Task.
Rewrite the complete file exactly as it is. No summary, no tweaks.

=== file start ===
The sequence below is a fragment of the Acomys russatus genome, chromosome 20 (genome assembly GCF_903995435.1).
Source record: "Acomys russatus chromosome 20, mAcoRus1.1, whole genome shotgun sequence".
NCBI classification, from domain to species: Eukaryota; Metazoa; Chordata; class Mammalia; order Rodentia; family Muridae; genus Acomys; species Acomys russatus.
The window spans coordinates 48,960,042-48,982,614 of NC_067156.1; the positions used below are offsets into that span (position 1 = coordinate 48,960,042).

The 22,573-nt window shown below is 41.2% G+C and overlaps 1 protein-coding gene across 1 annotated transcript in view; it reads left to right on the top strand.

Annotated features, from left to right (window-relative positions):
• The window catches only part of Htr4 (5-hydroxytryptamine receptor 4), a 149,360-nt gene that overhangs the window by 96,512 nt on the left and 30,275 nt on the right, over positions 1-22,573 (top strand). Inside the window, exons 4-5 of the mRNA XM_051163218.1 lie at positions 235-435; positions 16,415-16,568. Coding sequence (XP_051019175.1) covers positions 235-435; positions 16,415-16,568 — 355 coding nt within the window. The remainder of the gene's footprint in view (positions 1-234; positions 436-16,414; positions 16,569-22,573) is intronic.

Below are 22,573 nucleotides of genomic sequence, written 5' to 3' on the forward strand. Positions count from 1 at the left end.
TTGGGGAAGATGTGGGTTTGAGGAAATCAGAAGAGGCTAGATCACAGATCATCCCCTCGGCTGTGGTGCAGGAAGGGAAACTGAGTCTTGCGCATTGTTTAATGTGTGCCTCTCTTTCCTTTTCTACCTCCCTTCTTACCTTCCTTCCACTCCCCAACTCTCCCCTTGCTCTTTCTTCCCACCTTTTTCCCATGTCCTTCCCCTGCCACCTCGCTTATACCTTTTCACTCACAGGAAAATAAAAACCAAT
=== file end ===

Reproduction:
The sequence below is a fragment of the Acomys russatus genome, chromosome 20 (genome assembly GCF_903995435.1).
Source record: "Acomys russatus chromosome 20, mAcoRus1.1, whole genome shotgun sequence".
NCBI classification, from domain to species: Eukaryota; Metazoa; Chordata; class Mammalia; order Rodentia; family Muridae; genus Acomys; species Acomys russatus.
The window spans coordinates 48,960,042-48,982,614 of NC_067156.1; the positions used below are offsets into that span (position 1 = coordinate 48,960,042).

The 22,573-nt window shown below is 41.2% G+C and overlaps 1 protein-coding gene across 1 annotated transcript in view; it reads left to right on the top strand.

Annotated features, from left to right (window-relative positions):
• The window catches only part of Htr4 (5-hydroxytryptamine receptor 4), a 149,360-nt gene that overhangs the window by 96,512 nt on the left and 30,275 nt on the right, over positions 1-22,573 (top strand). Inside the window, exons 4-5 of the mRNA XM_051163218.1 lie at positions 235-435; positions 16,415-16,568. Coding sequence (XP_051019175.1) covers positions 235-435; positions 16,415-16,568 — 355 coding nt within the window. The remainder of the gene's footprint in view (positions 1-234; positions 436-16,414; positions 16,569-22,573) is intronic.

Below are 22,573 nucleotides of genomic sequence, written 5' to 3' on the forward strand. Positions count from 1 at the left end.
TTGGGGAAGATGTGGGTTTGAGGAAATCAGAAGAGGCTAGATCACAGATCATCCCCTCGGCTGTGGTGCAGGAAGGGAAACTGAGTCTTGCGCATTGTTTAATGTGTGCCTCTCTTTCCTTTTCTACCTCCCTTCTTACCTTCCTTCCACTCCCCAACTCTCCCCTTGCTCTTTCTTCCCACCTTTTTCCCATGTCCTTCCCCTGCCACCTCGCTTATACCTTTTCACTCACAGGAAAATAAAAACCAAT